Edge Detail of Knives by Jeff WareJeff sources his metal (stainless steel, because carbon steel rusts in this climate) from the United States, but all the wood and bone used for handles comes from local providers. He uses woods like ciricote, sapodilla and other local hardwoods. Some of the knives have handles made from cuerno de venado (deer horn) or cuerno de vaca (cow horn). Each one is engraved with his name and the name of the city where they were made. Some of them have special patterns and icons engraved on them by artist Manuel Taure.

We have to say… they are beautiful. We especially love the organic pattern Jeff carves on the knife’s non-working edge… a delightful detail. We love that they are handmade here in Merida. We love that you can order one for yourself or for a gift. We love that when your knife is dull, there is an excellent place now to get it sharpened in a way that will not damage it.


Jeff Ware in Merida

Jeff’s life in Merida has so far been as touched by serendipity as was his convoluted journey here. He told us about his search for a yunque (anvil). Anvils are solid blocks of steel… not something he could import like his kiln or the other equipment in his shop. Jeff wanted an old anvil… in fact, he had the romantic idea of finding an antique anvil, something difficult to find anymore in the States.

As it turns out, anvils are hard to come by in Mexico as well. Especially, we suspect, in the Yucatan as there is no indigenous source of metal here, and metalworking is probably not a particularly old art in these parts.

As it turns out, Jeff did find a beautiful old anvil, but the owner was unwilling to part with it. Disappointed, he went to the mercado and asked the sellers there if they could help him. One of them eventually took him to the home of his aged parents, where his father, once a metalworker, had an old block of steel half-buried in the backyard where he had used it over the years. Pounding on his anvil in Merida Yucatan MexicoNo longer able to work, the father sold Jeff his yunque, which is now lovingly mounted on a tree stump in Jeff’s backyard. We mused how much we appreciate the United States for how easy it is to find almost anything. But also how we appreciate Mexico for how magically things appear when they are called for, and how everything here comes with a story.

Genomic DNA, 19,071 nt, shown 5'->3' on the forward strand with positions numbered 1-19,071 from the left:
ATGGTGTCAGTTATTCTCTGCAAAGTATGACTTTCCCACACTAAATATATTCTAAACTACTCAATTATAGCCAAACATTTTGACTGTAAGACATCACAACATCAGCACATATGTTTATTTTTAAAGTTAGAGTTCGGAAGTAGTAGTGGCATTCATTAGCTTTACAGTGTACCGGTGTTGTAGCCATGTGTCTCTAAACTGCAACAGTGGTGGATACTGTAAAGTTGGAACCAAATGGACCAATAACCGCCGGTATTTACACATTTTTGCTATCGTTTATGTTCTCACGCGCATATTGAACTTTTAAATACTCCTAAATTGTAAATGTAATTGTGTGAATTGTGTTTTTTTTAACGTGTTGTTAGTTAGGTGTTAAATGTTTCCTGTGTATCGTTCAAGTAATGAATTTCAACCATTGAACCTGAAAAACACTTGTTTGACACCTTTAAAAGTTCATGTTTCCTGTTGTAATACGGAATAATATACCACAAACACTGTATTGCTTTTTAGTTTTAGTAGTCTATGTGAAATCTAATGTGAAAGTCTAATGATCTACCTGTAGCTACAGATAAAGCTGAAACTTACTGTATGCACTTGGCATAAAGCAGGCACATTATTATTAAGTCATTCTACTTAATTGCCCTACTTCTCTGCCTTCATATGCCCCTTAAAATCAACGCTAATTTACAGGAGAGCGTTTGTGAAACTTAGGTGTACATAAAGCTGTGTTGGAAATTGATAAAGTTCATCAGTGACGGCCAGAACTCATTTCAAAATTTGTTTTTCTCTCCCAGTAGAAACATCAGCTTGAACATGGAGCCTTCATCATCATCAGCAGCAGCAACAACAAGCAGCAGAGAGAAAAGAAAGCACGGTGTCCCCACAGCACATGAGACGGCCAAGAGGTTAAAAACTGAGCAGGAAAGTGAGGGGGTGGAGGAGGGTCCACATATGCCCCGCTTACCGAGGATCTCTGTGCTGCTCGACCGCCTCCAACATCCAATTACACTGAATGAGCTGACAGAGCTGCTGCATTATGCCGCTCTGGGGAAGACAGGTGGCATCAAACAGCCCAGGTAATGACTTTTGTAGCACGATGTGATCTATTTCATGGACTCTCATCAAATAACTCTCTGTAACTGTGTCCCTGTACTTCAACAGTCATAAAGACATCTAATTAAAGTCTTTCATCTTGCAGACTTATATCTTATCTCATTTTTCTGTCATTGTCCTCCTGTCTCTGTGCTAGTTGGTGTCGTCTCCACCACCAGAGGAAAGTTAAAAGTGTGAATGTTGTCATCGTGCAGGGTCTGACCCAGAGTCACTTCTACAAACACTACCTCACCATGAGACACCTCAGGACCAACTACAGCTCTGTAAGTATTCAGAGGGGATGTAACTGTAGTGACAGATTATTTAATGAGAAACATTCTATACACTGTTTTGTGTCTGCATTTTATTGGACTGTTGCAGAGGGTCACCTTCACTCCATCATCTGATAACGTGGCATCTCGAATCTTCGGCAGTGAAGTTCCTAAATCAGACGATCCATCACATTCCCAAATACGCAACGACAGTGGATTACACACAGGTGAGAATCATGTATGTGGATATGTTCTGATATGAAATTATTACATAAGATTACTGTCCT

Who knows what happens next for Jeff Ware? He has told us he will teach knife-making at some point, and we look forward to his contribution to the arts community here in Merida. Whatever happens, his dream continues…

 

****

Rosas + Xocolate – You can buy Jeff’s knives at the gift shop at this hotel on Paseo de Montejo

Dock Street Brewing Company in Philadelphia

All About Knifemaking on Wikipedia

Jeff sells his knives at the AANY shows, or you can email him at jdclock [at] gmail [dot] com

 


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12 Responses to “Knives by Jeff Ware”

  1. Knives are such a great part of history! Any pocket knife that anyone owns, it doesn’t matter if he bought it or was given it, that knife has a story. This story about a knife builder Jeff Ware is very unique because as a pocket knife and fixed blade knife builder he is part of the story!

  2. Jeff is amazingly talented and focused. We were in the same Spanish class and I was impressed. I had wood from a tree we had just chopped down. He came over to check. Not strong enough. But I have been trying to find him and lost his email address because I have wonderful photographs of him and his kids at Habla, the language school, and I want to send them to him. If he still has my email address great. If not, I don’t know what your rules are but I suppose public listing is not a good idea. Could I send it to Ellen privately and ask her to send it on to Jeff?

    Most important: Wonderfully explanatory article. I knew some of Jeff’s story but this piece imbued it with a mystical sort of drama. Well done!

  3. A friend of mine makes pocket knives as a hobby… just 2 or 3 a year, but always very unique. I sent him the link to this article with a note saying how cool this is — hope I meet Jeff sometime and see his work.

    He enjoyed the article and sent back this link to the step by step procedure of making a traditional Japanese knife: http://www.themysteryworld.com/2011/02/tatara-project-guy-makes-blade-out-of.html

    Honestly, I knew nothing about what it takes to make a fine knife by hand. At this point, I’m even more amazed at Jeff’s accomplishments. Craftsmanship of the highest order.

    Thank you for widening my world just a bit farther again, YucatanLiving. Truly an amazing site.

  4. Hi Jeff,

    Nice story……………..it’s refreashing to see atrist and people follow their dreams.

    I too am an an artist, I create steel sculptures and my last commission I worked with a knife maker her in Canada.He did all the polishing required on the sculpture but sadly I was informed he past away just two months ago. When I read your story it just brought back memories of working with George.
    My wife and I are visiting Mexico this year to search for living and work space, who knows maybe are paths will cross some day, keep up the good work Jeff.

  5. I’m glad for Jeff that he did never forget his dream, and is finally living it! Jeff is a reborn artist, who creates beautiful things – and by becoming a creator, he gets into a closer proximity with the creation itself. These are beautiful knives which speak of love for live and being loved by live.

  6. I saw Jeff and his knives at the AANY show. Even if you never thought you had much of a feeling one way or the other about knives, his products are things of beauty. You can see the balance and quality of them immediately.

  7. Love it!

  8. Brilliant! Carry those dreams with you even if only on a little slip of paper in your wallet. Love unique knives and also Dock Street beer.

  9. Jeff, My dad loved the knife that I gave him today. I know it will always be special for him. Thanks.

  10. I have met Jeff personally and I have to say he is a great Artesano and a great person too. I count him as my friend.

  11. [...] [...]

  12. Thanks to everyone for the kind words. I now have a website, in English with a site in Spanish to follow.

    http://www.jdwareknives.com

    Jeff Ware